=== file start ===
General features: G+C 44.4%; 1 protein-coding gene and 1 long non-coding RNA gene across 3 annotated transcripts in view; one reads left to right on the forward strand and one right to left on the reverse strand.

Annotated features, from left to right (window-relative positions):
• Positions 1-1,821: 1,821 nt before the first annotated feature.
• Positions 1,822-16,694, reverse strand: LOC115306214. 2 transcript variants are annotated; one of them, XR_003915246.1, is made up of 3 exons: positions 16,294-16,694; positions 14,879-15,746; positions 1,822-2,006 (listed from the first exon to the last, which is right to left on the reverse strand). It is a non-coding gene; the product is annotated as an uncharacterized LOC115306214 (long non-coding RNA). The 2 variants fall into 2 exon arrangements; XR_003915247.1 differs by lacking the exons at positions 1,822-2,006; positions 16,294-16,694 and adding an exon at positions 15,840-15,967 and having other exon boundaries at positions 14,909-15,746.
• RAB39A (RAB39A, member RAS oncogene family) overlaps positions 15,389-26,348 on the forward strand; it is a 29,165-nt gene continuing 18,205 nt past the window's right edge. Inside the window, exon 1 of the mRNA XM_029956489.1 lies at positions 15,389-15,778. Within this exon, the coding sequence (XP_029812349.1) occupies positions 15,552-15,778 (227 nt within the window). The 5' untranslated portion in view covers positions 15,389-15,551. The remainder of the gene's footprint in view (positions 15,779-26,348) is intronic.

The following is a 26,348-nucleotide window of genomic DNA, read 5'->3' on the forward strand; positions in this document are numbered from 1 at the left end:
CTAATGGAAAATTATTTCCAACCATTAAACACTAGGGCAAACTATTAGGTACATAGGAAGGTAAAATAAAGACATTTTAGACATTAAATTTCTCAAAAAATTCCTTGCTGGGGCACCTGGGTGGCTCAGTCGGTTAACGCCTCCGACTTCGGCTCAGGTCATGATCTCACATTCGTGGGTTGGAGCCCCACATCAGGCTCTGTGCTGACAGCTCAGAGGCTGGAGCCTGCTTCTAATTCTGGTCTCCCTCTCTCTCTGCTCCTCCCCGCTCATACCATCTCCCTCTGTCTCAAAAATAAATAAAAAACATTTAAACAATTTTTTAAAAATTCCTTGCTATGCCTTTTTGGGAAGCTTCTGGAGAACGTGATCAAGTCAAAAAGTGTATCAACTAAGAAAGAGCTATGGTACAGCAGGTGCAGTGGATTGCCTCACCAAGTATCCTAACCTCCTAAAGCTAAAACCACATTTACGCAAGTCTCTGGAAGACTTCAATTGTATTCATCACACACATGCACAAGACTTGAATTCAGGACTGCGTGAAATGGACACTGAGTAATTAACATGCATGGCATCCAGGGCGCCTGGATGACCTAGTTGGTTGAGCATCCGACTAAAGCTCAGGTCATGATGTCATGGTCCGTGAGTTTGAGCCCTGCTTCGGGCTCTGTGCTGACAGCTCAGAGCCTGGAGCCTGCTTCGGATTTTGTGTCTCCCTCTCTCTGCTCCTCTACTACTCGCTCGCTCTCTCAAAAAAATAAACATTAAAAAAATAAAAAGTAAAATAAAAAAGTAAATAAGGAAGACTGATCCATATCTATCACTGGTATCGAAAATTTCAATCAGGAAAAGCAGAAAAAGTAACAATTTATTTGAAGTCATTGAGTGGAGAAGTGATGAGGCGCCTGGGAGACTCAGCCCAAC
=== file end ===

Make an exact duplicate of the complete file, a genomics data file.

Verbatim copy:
General features: G+C 44.4%; 1 protein-coding gene and 1 long non-coding RNA gene across 3 annotated transcripts in view; one reads left to right on the forward strand and one right to left on the reverse strand.

Annotated features, from left to right (window-relative positions):
• Positions 1-1,821: 1,821 nt before the first annotated feature.
• Positions 1,822-16,694, reverse strand: LOC115306214. 2 transcript variants are annotated; one of them, XR_003915246.1, is made up of 3 exons: positions 16,294-16,694; positions 14,879-15,746; positions 1,822-2,006 (listed from the first exon to the last, which is right to left on the reverse strand). It is a non-coding gene; the product is annotated as an uncharacterized LOC115306214 (long non-coding RNA). The 2 variants fall into 2 exon arrangements; XR_003915247.1 differs by lacking the exons at positions 1,822-2,006; positions 16,294-16,694 and adding an exon at positions 15,840-15,967 and having other exon boundaries at positions 14,909-15,746.
• RAB39A (RAB39A, member RAS oncogene family) overlaps positions 15,389-26,348 on the forward strand; it is a 29,165-nt gene continuing 18,205 nt past the window's right edge. Inside the window, exon 1 of the mRNA XM_029956489.1 lies at positions 15,389-15,778. Within this exon, the coding sequence (XP_029812349.1) occupies positions 15,552-15,778 (227 nt within the window). The 5' untranslated portion in view covers positions 15,389-15,551. The remainder of the gene's footprint in view (positions 15,779-26,348) is intronic.

The following is a 26,348-nucleotide window of genomic DNA, read 5'->3' on the forward strand; positions in this document are numbered from 1 at the left end:
CTAATGGAAAATTATTTCCAACCATTAAACACTAGGGCAAACTATTAGGTACATAGGAAGGTAAAATAAAGACATTTTAGACATTAAATTTCTCAAAAAATTCCTTGCTGGGGCACCTGGGTGGCTCAGTCGGTTAACGCCTCCGACTTCGGCTCAGGTCATGATCTCACATTCGTGGGTTGGAGCCCCACATCAGGCTCTGTGCTGACAGCTCAGAGGCTGGAGCCTGCTTCTAATTCTGGTCTCCCTCTCTCTCTGCTCCTCCCCGCTCATACCATCTCCCTCTGTCTCAAAAATAAATAAAAAACATTTAAACAATTTTTTAAAAATTCCTTGCTATGCCTTTTTGGGAAGCTTCTGGAGAACGTGATCAAGTCAAAAAGTGTATCAACTAAGAAAGAGCTATGGTACAGCAGGTGCAGTGGATTGCCTCACCAAGTATCCTAACCTCCTAAAGCTAAAACCACATTTACGCAAGTCTCTGGAAGACTTCAATTGTATTCATCACACACATGCACAAGACTTGAATTCAGGACTGCGTGAAATGGACACTGAGTAATTAACATGCATGGCATCCAGGGCGCCTGGATGACCTAGTTGGTTGAGCATCCGACTAAAGCTCAGGTCATGATGTCATGGTCCGTGAGTTTGAGCCCTGCTTCGGGCTCTGTGCTGACAGCTCAGAGCCTGGAGCCTGCTTCGGATTTTGTGTCTCCCTCTCTCTGCTCCTCTACTACTCGCTCGCTCTCTCAAAAAAATAAACATTAAAAAAATAAAAAGTAAAATAAAAAAGTAAATAAGGAAGACTGATCCATATCTATCACTGGTATCGAAAATTTCAATCAGGAAAAGCAGAAAAAGTAACAATTTATTTGAAGTCATTGAGTGGAGAAGTGATGAGGCGCCTGGGAGACTCAGCCCAAC